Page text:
Many homebuyers think they can low ball bank owned properties and get a great deal. Usually not. Banks are the worse sellers. You'll hear a heavy sigh when you mention foreclosures to a real estate agent. Foreclosures are difficult sales and are always weighed in favor of the bank.
Does the homeowner have a mortgage? If the
the seller does have a mortgage, can the real estate agent determine the mortgage balance relative to
the list price? Does the seller need every last dollar of the list
price to move on or is there some cushion in the list price due to a
low mortgage balance. If the
house was purchased a few years ago, chances are there is little
equity and the homeowner is just breaking even at the list price. If
the homeowner occupied the home for a number of years, chances are,
there is equity in the property and an opportunity for a lower
New listings can require a full price offer because other home buyers can challenge you for the purchase. In this scenario, you could be forced to offer the seller a full price or exceed the listed price. This is the reason you need the lender to tell you the top end sales price for the home. I know it can be frustrating making a full price offer, however, you might never find another house like it. A few thousand dollars extra will not cost that much more every month.
Here are some other indications that a seller may be motivated to accept a lower sales price . . . maybe
The seller has lowered the price at least once. These sellers are beginning to see the reality of the market. They may be flexible in their listed price, but then again, the circumstances may still demand a high offer because of the mortgage balance and other payoff costs.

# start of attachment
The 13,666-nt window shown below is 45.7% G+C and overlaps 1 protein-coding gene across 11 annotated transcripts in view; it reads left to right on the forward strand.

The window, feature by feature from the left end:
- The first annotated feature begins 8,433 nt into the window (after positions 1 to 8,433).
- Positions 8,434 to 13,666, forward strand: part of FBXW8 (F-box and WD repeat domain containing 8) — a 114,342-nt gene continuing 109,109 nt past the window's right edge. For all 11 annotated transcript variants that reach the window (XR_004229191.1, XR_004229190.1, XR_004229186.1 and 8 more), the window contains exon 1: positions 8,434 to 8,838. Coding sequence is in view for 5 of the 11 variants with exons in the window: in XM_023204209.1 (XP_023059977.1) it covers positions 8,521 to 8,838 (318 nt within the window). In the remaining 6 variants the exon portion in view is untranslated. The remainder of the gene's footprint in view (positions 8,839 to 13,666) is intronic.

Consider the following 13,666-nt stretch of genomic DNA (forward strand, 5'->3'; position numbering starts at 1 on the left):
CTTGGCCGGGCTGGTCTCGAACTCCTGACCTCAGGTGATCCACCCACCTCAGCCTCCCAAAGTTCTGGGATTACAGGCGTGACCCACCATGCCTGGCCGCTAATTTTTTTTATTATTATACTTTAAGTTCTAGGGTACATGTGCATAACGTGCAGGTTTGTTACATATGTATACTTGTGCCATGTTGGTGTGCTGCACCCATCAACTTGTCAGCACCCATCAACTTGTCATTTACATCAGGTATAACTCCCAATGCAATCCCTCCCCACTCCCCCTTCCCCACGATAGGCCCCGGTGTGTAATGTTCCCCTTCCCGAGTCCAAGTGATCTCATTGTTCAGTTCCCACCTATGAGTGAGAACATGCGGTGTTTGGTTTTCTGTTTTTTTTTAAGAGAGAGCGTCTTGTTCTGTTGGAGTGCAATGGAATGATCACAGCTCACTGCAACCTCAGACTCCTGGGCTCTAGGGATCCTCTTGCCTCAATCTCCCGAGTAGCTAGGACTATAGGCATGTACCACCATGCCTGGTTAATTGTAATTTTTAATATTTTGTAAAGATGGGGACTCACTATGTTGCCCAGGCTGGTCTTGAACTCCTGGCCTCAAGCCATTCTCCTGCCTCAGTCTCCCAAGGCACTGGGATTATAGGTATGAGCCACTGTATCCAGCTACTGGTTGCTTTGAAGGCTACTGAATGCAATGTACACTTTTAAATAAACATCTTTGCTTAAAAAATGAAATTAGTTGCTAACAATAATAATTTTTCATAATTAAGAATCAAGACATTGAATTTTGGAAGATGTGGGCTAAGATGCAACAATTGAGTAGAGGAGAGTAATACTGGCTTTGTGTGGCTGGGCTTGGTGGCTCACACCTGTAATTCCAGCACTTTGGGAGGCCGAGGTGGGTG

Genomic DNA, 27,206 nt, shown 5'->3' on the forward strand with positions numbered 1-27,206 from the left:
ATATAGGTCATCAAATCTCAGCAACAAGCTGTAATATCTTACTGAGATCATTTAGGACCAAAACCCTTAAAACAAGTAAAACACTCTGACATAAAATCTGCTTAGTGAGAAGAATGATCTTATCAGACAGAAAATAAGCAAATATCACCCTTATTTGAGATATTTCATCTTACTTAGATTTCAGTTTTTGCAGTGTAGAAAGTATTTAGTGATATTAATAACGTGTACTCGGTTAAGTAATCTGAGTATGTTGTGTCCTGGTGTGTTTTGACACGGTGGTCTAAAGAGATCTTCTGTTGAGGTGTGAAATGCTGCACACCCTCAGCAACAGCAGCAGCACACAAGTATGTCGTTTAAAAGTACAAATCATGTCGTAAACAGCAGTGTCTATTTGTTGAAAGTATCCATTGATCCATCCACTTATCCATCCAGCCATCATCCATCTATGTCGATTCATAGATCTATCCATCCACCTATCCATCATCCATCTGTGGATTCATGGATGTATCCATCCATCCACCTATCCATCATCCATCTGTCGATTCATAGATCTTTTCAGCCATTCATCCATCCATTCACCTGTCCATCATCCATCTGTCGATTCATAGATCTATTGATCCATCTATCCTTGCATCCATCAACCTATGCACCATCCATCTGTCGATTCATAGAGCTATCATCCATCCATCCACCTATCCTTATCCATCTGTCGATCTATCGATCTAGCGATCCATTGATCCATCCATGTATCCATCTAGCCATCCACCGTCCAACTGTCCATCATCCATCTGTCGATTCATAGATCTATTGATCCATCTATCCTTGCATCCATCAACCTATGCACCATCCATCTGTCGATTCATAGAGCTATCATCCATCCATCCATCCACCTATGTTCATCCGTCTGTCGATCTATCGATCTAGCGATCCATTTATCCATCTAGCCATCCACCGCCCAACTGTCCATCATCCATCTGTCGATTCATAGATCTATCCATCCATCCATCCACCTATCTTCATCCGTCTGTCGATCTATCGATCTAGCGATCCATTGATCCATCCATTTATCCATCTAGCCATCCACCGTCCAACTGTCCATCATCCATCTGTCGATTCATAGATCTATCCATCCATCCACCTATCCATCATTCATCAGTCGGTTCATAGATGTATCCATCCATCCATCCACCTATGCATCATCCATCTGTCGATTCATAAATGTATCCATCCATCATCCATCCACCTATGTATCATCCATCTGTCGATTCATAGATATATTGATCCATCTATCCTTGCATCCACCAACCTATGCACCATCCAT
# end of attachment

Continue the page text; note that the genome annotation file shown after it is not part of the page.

The seller has an offer pending on another home that is contingent on the sale of the current home. These home sellers may be willing to accept a lower offer, but then again, they just might need a full price offer to pay off their mortgage and have enough profit to swing the mortgage on the new home.
The seller has changed real estate agents at least once. These sellers may be motivated, but then again, they may have developed a personality conflict with the agent over the marketing of their home. The Multiple Listing Service describes the seller as "motivated" or advertises that "seller will consider all offers." This may be true, but then, why hasn't the house sold? Is this just sales hype?
The seller has already moved out and the house is vacant. A vacant home can be an opportunity. Why did the seller move out, and when? Did the seller have a life transformation, such as marriage, having a child, divorce, retiring or relocation due to employment?
The time of year affects the sales price. It's tougher getting a lower price during home buying season (March to September) and there is more competition for homes.
Is the seller moving out of the area by a specific date due to employment or a family emergency? If so, there may be an opportunity to have a lower offer accepted.
Sellers are extremely vulnerable to low offers if a previous sales contract fell through. These homeowners may have made plans for the moving truck, enrolled their kids in the new school, etc. Sellers are psychologically devastated when a sales contract falls apart and are likely to deal.
Inherited houses can be an opportunity, because the heirs usually want the sales proceeds quickly, unless of course, greed seeps into the negotiations.
So how much do you offer the seller?
As you can see, it all depends on the circumstances of the seller and the market. There is one thing you should never do, and that is to make a low ball offer. Some home buyers make a ridiculously low offer expecting the seller to reply with a counter offer somewhere in the middle or much lower than the listed price. An extremely low offer will anger the seller who will be less willing to give you a reasonable counter offer, if at all. Don't start with a low ball offer, it rarely works.